FAIR LAWN – Governor Chris Christie visited the north Jersey suburb of Fair Lawn on Wednesday to tout his school funding formula—dubbed the Fairness Formula—to the residents of a town that would stand to get significant property tax relief if the plan were to be enacted. Christie’s formula proposes giving all of New Jersey’s schools a flat rate of $6,599 per student in state funding. Currently, because of a 1985 ruling by the NJ Supreme Court, 31 districts in the state are classified as Abbott districts and receive more funds per pupil from the state.
While Christie’s formula stands to provide property tax cuts in many suburban towns, Democrats in the New Jersey legislature have come out strongly opposed to his proposal, claiming that it would negatively impact the primarily urban Abbott districts and set children in those areas behind. Because of that opposition, Christie targeted state Senator Bob Gordon (D-38), who represents Fair Lawn in the legislature, during his Thursday remarks in the town’s senior center.
“He is a nice guy but he is a timid and frightened guy,” said Christie, claiming that Gordon is fearful of retaliation from the 200,000 member strong New Jersey Education Association NJEA.
According to Christie, because every member of the NJEA is required to pay annual dues of $731, the organization uses funds to enact changes they want.
“It is a $140 million slush fund to help their friends and intimidate their enemies,” Christie said of the NJEA’s dues.
Christie continued by claiming that if Gordon were to stand up to the NJEA and back the Fairness Formula, he would face consequences.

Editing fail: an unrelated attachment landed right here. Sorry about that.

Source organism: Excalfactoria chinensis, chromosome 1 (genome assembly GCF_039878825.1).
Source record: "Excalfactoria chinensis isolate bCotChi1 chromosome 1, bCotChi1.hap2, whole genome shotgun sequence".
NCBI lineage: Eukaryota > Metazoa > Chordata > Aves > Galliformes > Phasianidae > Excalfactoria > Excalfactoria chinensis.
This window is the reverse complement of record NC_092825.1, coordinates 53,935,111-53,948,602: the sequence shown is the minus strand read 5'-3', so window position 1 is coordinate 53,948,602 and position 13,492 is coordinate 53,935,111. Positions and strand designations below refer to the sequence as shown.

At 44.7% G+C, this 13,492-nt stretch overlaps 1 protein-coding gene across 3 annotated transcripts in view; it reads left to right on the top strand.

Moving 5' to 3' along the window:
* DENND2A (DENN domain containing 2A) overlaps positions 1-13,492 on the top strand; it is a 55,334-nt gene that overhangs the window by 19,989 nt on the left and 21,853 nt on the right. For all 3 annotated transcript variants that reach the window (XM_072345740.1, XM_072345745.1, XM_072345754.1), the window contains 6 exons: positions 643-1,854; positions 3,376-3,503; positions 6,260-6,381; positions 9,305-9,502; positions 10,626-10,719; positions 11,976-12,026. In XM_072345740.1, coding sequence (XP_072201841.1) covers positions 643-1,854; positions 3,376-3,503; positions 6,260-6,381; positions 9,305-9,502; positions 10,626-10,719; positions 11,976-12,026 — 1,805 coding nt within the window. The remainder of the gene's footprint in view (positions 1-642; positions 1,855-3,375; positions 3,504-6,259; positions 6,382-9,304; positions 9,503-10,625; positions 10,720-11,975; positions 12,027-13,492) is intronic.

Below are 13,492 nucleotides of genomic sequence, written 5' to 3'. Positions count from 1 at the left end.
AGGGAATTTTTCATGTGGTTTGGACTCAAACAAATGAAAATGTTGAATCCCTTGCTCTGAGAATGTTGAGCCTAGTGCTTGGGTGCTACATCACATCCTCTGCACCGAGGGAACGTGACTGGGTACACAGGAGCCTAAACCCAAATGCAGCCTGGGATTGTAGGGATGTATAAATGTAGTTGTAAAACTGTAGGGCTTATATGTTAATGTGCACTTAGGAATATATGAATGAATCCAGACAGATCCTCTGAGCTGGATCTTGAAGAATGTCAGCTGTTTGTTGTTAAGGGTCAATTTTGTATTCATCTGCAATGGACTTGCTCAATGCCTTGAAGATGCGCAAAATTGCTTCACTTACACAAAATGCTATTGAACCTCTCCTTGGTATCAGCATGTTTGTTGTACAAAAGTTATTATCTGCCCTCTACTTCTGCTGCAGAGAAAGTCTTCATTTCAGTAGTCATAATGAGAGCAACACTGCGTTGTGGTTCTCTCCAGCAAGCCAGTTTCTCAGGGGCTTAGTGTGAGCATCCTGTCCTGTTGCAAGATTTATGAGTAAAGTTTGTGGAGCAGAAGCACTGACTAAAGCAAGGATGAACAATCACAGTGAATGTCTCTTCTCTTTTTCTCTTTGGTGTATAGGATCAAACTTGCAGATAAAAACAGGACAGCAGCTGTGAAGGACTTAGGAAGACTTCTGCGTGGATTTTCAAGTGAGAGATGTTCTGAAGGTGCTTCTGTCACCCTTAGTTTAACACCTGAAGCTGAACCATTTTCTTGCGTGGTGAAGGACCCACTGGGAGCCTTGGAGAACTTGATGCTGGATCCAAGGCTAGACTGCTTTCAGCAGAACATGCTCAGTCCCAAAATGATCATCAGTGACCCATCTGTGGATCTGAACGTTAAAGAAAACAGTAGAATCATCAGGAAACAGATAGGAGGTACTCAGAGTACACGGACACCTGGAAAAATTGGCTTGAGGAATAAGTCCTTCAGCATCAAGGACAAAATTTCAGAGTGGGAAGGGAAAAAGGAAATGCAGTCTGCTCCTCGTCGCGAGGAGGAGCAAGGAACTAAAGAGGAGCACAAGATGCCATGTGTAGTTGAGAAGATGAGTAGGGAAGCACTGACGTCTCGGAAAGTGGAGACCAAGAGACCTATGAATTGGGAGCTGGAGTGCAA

“Bob Gordon will no longer be Senator Bob Gordon, he will be Former Senator Bob Gordon. And, to those guys title means everything,” Christie said. “How could he possibly oppose it?”
According to Christie, since no towns in LD38 are Abbott, Gordon is supposedly resisting helping his own district by supporting need-based school funding.
Gordon issued a statement refuting Christie’s claims about the Fairness Formula.
The statement read: “The Governor’s assertions about his proposal to rewrite the state’s school funding system and the potential impact it would have on school districts in Bergen County and throughout New Jersey are disingenuous and misleading, which is the most ‘diplomatic’ description his plan deserves. The message the Governor delivered in Fair Lawn today was completely unfair to local residents. The truth is, his funding scheme is unrealistic, divisive and, if it were ever enacted, it would be destructive to education in New Jersey.
“His proposal offers a false promise because it will never be enacted, and he knows that. It would violate the basic standards of fairness and equality in education and it is blatantly unconstitutional.”
Gordon’s statement also expressed support for the other school funding plan, put forth by state Senator M. Teresa Ruiz and Senate President Steve Sweeney, a likely gubernatorial candidate in 2017.
“With this plan, 80 percent of the school districts in New Jersey would receive an increase in state aid, as would 73 of the 74 districts in Bergen County and all 15 of those in the 38th Legislative District,” Gordon’s statement read. “This plan will provide full funding for all school systems. It strives for equity, fairness and opportunity. That should be our defining goal.”
Christie also said that, because he is constitutionally barred from running for governor again, he is willing to stand up to the NJEA. He also said he aims to fix the issue by the time his term ends in January 2018.
“When you are a second-term governor who never has to run again, you are liberated,” Christie said.
While Democrats immediately fired back at the governor for his school funding proposal, support from fellow Republicans was palpable at the Fair Lawn event. State Senator Gerald Cardinale (R-39), Assemblywoman Holly Schepisi (R-39), Freeholder Maura DeNicola, LD40 assembly candidate Kevin Rooney, Bergen County Republican Chairman Paul DiGaetano and Fair Lawn Mayor John Cosgrove were all present.